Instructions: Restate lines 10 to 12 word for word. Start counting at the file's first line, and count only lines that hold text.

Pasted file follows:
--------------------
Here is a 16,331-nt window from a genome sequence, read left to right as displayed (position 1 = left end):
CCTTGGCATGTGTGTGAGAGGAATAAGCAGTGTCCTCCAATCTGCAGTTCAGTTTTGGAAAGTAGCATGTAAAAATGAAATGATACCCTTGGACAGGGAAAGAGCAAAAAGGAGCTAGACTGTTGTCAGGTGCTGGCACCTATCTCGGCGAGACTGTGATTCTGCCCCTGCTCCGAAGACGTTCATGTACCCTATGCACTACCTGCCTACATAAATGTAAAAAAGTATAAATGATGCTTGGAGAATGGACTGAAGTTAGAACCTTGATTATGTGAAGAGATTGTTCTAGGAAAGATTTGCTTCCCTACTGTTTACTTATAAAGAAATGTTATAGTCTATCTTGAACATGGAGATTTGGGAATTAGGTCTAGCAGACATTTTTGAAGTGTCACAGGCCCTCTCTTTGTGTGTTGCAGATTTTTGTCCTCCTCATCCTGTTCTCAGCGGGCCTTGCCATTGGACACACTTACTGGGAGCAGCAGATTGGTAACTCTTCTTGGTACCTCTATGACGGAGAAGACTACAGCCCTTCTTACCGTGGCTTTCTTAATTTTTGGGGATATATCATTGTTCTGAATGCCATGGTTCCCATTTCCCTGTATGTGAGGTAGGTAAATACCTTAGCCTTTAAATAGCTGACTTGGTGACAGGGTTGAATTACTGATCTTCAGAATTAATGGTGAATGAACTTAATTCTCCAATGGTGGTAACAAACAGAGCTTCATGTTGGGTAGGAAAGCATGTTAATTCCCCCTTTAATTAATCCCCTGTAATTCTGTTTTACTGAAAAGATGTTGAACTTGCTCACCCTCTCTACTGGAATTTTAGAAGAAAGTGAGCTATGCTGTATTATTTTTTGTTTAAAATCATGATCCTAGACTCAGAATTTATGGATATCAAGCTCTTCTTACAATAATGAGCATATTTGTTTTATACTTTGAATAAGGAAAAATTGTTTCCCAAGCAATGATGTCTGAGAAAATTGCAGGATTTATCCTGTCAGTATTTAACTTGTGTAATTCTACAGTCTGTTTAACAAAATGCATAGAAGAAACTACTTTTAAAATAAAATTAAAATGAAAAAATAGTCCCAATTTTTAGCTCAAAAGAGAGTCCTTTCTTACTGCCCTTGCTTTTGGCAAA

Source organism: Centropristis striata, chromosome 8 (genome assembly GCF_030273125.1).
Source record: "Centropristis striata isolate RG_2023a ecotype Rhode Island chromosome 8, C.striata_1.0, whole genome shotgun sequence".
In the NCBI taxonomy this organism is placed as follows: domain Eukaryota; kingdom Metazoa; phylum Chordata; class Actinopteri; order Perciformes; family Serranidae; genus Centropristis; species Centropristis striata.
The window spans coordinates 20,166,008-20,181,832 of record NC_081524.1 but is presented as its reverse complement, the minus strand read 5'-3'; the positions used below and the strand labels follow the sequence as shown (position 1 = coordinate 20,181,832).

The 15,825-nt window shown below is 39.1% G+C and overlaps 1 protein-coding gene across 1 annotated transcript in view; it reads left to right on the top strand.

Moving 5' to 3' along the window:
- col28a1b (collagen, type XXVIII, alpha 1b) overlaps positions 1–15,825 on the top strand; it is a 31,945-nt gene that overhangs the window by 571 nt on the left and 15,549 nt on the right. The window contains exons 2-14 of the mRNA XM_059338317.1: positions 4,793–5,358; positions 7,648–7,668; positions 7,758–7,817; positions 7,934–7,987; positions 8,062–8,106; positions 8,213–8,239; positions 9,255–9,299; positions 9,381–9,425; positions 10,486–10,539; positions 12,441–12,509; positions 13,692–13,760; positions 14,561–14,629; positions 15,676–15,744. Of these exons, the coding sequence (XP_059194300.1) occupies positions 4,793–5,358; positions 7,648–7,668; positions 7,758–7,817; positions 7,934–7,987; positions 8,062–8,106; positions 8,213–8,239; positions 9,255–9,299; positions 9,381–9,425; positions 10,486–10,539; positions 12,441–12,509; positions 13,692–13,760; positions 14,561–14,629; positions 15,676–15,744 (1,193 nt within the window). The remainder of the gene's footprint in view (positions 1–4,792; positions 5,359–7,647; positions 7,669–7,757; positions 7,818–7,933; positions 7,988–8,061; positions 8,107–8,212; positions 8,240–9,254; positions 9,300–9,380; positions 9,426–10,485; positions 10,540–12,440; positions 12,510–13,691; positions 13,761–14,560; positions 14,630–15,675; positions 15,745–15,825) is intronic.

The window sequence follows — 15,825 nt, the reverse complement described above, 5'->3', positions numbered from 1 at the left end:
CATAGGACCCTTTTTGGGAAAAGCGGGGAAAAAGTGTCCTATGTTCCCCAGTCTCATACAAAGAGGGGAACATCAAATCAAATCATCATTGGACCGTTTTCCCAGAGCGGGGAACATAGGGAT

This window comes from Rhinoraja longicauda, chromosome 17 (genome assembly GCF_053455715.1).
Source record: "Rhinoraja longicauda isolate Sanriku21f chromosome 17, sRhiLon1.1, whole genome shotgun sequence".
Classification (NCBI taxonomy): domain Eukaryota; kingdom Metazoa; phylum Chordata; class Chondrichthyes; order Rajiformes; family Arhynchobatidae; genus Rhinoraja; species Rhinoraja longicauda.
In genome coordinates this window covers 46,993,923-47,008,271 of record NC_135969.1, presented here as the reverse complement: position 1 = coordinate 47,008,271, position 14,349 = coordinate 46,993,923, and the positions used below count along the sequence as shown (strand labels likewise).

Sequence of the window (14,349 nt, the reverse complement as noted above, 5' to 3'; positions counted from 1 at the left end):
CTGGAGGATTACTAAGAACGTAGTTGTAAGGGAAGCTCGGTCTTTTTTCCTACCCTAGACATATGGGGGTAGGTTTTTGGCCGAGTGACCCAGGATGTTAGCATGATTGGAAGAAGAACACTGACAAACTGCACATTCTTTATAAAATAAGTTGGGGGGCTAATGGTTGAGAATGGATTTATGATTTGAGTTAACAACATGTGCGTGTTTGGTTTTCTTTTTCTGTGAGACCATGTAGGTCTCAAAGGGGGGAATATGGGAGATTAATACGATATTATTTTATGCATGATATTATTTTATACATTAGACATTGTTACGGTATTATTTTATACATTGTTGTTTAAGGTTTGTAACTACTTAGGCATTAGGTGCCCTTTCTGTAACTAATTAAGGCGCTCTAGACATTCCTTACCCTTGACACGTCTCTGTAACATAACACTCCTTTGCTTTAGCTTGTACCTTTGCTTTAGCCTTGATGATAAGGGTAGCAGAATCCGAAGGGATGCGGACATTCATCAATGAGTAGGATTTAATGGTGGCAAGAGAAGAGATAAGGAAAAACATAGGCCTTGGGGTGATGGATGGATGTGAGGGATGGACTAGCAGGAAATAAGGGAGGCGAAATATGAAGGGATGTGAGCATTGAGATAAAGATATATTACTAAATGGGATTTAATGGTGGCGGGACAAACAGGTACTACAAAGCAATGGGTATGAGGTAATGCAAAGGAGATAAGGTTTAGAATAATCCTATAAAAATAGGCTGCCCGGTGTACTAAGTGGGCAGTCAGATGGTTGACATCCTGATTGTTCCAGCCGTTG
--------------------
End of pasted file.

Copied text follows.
The window sequence follows — 15,825 nt, the reverse complement described above, 5'->3', positions numbered from 1 at the left end:
CATAGGACCCTTTTTGGGAAAAGCGGGGAAAAAGTGTCCTATGTTCCCCAGTCTCATACAAAGAGGGGAACATCAAATCAAATCATCATTGGACCGTTTTCCCAGAGCGGGGAACATAGGGAT

This window comes from Rhinoraja longicauda, chromosome 17 (genome assembly GCF_053455715.1).